Reports show that COQ10 and DHEA may help to improve the outcome of fertility treatment. However, the effectiveness is very marginal. We can not overcome the age factor, regardless. 

Dr. Lawrence Werlin, Medical Director, Coastal Fertility Medical Center

It depends. There’s no question that antioxidants are beneficial; a healthful diet is beneficial, especially a plant-based diet.  Some supplements, like CO-Q10 and DHEA, may be beneficial. However, most of the data for CO-Q 10 and DHEA are anecdotal. 

Dr. David Harari, CMO Reproductive Sciences Medical Center

Supplements such as COQ10 and NMN (nicotinamide mononucleotide) have been shown to potentially improve ovarian cell function in the mouse model by influencing pathways for mitochondrial functioning.

Dr. Magarelli of CNY Fertility 

There are many [effective] infertility supplements: DHEA, Inositol, Vit E, and Zinc, and indeed, Folate is beneficial to fertility.  

How can we improve IVF success rates?

Dr. Minh Ho, Medical Director, Reproductive Sciences Medical Center

The sooner the patient sees the doctor, the better. The chance of success is much better at age 30 or younger. We can be more effective with PGT-A ( preimplantation genetic testing) to select normal embryos for transfer. If we have one normal embryo for transfer, then the chance of live birth delivery will be 80%. 

Dr. Lawrence Werlin, Medical Director, Coastal Fertility Medical Center

Well, I think we strive every day to improve IVF success rates, and part of the way that we can do that is by addressing the two critical factors that ultimately play a role in outcomes. Those two critical factors are the embryo and the uterine lining.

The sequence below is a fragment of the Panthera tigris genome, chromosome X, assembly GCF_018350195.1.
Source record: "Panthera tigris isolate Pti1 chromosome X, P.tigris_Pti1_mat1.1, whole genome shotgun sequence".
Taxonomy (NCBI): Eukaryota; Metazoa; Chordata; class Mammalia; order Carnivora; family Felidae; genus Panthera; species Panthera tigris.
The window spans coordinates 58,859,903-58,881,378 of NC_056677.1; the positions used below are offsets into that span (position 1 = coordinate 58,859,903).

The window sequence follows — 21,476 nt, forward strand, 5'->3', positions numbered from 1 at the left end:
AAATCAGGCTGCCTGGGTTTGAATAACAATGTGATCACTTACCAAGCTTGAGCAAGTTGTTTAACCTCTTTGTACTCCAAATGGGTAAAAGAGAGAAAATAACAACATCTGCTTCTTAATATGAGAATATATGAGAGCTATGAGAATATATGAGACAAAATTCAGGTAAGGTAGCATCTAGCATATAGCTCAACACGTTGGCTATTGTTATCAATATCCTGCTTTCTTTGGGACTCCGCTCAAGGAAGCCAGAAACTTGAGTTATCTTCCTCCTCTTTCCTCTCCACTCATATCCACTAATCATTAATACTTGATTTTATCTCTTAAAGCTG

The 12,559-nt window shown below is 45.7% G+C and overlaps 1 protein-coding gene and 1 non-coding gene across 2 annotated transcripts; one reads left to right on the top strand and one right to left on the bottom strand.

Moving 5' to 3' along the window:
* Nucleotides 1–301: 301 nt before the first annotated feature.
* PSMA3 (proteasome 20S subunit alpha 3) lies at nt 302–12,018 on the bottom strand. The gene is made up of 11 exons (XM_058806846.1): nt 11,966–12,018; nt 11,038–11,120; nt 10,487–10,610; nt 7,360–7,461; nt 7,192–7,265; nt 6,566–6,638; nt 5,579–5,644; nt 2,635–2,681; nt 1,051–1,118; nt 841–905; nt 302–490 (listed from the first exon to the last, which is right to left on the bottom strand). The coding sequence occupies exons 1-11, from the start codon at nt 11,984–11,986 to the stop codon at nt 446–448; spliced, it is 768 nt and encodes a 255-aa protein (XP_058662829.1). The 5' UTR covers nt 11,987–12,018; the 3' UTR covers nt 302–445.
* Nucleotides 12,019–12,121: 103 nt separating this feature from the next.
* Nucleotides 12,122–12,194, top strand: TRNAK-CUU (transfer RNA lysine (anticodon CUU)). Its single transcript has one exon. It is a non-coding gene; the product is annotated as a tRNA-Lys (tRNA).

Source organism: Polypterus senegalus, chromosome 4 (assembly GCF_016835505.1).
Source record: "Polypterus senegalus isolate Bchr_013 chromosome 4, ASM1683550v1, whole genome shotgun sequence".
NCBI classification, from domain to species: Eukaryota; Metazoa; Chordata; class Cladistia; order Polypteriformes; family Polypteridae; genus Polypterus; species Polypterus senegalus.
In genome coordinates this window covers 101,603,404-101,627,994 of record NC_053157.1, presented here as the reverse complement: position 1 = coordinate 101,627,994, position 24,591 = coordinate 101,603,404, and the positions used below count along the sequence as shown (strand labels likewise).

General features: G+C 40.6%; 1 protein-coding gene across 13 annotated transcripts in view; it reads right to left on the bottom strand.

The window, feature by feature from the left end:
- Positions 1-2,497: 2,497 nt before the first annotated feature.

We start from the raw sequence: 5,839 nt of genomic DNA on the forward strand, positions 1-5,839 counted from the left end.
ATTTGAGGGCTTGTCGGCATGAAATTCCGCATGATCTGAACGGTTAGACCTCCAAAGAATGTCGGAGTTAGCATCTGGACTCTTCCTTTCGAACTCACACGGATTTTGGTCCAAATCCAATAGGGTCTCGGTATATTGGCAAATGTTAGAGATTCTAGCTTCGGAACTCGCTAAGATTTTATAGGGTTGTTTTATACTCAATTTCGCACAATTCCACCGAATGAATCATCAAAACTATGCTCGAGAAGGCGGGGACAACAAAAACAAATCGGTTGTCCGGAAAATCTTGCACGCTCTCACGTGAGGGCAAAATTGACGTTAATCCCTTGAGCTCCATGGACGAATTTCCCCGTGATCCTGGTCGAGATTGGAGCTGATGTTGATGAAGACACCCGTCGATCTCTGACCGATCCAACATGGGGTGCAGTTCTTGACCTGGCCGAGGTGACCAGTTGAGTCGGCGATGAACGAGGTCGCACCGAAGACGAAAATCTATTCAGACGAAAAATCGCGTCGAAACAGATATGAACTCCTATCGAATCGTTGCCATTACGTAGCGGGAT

Theoretically, if we can put a chromosomally normal embryo back into an environment we can control, it should increase the likelihood of success. 

Dr. David Harari, CMO Reproductive Sciences Medical Center

We can increase success by utilizing genetic screening of embryos in the screening processes before embryo transfer.

Dr. Magarelli of CNY Fertility 

Likely yes; however, there hasn’t been much progress in over ten years if we look at pregnancy rates per IVF cycle start—a slight decline. 

Where do you see fertility treatments heading in the next ten years, 20 years, or 30 years?

Dr. Minh Ho, Medical Director, Reproductive Sciences Medical Center

We continue to improve the effectiveness and accuracy of the diagnosis and treatment. We could potentially overcome the age factor or even correct the mutation and genetic diseases of the embryo in the future. We could even not need eggs or sperm to create the embryo. The embryo will be made from the stem cells of the parents!

Dr. Lawrence Werlin, Medical Director, Coastal Fertility Medical Center